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Junior Reed Timmer named to NOW All-Suburban team again

March 25, 2013

New Berlin - Most people who don't follow New Berlin Eisenhower boys basketball closely might think point guard Reed Timmer is just a scorer.

When you average 24.7 points per game or when you set a school record by scoring 43 points in a game, those are the numbers that jump out at you. But if you think that's all Timmer means to the Lions, then you aren't really familiar with his game.

Obviously, the Woodland Conference coaches are familiar with what he does because he was named first-team all-conference and the league's Player of the Year. His latest honor includes being named to the NOW Newspapers All-Suburban Basketball Team for the second year in a row.

No weaknesses

Without a doubt, Timmer is the straw who stirs the drink for the Lions, and coach Dave Scheidegger is thrilled to have him.

"He's my X-factor, my ace in the hole," the veteran said. "He is phenomenal; there is not a weakness in his game. Flat out the toughest player I ever coached."

That is a great compliment from someone like Scheidegger who has coached some great players over the years.

Timmer, a 6-foot, 1-inch junior, helped the Lions to another championship, as they finished 15-2 to win the new, tough Woodland Conference West Division by three games. The finished 22-4 overall and lost to Wisconsin Lutheran in sectional finals, one game away from a state tournament appearance.

Putting the team first

Timmer is a class act, as his reaction to winning the conference Player of the Year honor indicates.

"That (POY award) is a reflection of our team," he said. "The fact that we won our conference is a reflection of our team. It is an indication off all the work we did in the off-season. It was our senior leaders who keyed this team effort.

"I couldn't have done it without my teammates."

An interesting stat that reflects Timmer's toughness on the court is his team-leading 6.3 rebounds per game mark. An unusual stat for a point guard.

"Most of the time I try to anticipate where the ball is going," he said. "Usually if it comes toward me I can outlet it and we can get the ball out quickly.

"We had a guard-oriented team. Sometimes we played four-five guards, so it's instinctive. Getting a rebound and pushing it down the court was important. We were really small, so it worked to our advantage."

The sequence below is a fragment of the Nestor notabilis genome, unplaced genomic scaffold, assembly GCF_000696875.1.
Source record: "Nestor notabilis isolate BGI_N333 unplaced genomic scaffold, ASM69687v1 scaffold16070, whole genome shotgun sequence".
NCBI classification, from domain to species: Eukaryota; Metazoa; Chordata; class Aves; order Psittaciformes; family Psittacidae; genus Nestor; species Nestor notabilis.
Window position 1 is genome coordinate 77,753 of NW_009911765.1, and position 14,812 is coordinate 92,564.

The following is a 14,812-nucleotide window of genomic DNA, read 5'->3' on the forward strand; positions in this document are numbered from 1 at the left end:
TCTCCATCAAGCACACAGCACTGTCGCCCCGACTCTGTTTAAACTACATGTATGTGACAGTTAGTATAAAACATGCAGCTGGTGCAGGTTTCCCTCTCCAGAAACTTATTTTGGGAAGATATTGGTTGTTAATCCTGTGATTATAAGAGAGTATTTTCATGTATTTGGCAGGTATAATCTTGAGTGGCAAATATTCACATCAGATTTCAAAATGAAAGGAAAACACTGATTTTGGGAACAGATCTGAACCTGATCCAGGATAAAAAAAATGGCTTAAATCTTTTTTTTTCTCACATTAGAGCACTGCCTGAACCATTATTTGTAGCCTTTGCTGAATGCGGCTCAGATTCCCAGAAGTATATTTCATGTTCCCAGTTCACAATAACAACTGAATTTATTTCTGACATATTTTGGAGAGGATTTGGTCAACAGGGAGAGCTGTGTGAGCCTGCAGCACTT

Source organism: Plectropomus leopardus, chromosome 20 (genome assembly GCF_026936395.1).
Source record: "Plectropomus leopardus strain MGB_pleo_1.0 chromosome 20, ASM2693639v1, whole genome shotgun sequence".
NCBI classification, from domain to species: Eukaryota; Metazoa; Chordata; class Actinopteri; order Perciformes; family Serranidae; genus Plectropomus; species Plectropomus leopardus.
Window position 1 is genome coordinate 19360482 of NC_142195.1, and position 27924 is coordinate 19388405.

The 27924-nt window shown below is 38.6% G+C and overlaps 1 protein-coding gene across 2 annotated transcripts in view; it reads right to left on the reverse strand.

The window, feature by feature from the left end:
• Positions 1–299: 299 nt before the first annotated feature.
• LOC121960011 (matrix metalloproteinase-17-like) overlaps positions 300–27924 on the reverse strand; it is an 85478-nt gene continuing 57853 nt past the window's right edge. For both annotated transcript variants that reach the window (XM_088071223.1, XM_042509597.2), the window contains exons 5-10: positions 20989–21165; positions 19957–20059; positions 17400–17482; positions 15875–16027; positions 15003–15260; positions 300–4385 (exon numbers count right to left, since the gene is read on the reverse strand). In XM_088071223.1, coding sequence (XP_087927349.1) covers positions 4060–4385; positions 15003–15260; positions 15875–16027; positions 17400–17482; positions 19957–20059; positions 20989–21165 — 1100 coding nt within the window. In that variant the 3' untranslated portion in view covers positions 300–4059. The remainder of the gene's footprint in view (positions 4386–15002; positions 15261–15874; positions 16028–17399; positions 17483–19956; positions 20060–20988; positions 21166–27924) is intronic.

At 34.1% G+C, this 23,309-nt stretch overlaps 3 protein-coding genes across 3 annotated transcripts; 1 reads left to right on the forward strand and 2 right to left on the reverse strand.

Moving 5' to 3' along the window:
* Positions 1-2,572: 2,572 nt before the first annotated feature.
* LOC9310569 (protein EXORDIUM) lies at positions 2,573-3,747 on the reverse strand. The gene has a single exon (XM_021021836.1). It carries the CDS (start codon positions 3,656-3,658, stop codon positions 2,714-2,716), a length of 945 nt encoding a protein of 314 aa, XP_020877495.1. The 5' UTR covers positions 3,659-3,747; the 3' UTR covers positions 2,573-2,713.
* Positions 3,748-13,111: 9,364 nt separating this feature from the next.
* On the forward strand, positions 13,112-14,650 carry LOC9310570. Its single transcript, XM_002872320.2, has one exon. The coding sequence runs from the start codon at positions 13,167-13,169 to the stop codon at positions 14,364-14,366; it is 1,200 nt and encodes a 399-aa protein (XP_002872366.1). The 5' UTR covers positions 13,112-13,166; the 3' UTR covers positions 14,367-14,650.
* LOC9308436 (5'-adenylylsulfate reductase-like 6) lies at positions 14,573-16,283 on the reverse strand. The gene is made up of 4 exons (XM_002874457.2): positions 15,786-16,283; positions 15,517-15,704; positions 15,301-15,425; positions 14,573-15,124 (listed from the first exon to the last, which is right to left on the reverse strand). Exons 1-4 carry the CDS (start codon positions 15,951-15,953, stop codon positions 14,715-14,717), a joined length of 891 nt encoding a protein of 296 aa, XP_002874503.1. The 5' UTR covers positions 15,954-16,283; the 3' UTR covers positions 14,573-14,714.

Getting others involved

Timmer averaged 3.5 assists per game and his main goal is to keep his teammates involved.

From the start of the season the opposing defense did everything they could to try to stop - or contain - Timmer. They tried box-and-one or triangle-and-two to name a few defenses.

"We got used to it and figured out what to do," Timmer said. "It helped us and gave others a chance to get involved. We benefited from it."

Timmer ran the offense. If the best shot was for him, he took it.

"But when teams would double team me, I could get it to someone else. I would do whatever it takes to win.

"By dishing off it gave others confidence. We took what was there and then our defense stepped up."

Running anew

Timmer was pleased the Lions started a new championship run after losing out to Whitnall last year.

"We all bought in and got on the right track," he said. "It was important to send the seniors out as winners. It was very satisfying for us."

Looking ahead Timmer looks forward to playing under Scheidegger one more season.

"Coach and I have a great relationship in school," Timmer said. "Every year he gives me a goal. There is no moving backward. I love him and trust him. He's as a good as it gets."

The feeling is mutual for Scheidegger.

"All season long teams were in his face, but he never lost composure. Despite all his scoring stats, he made everyone better."

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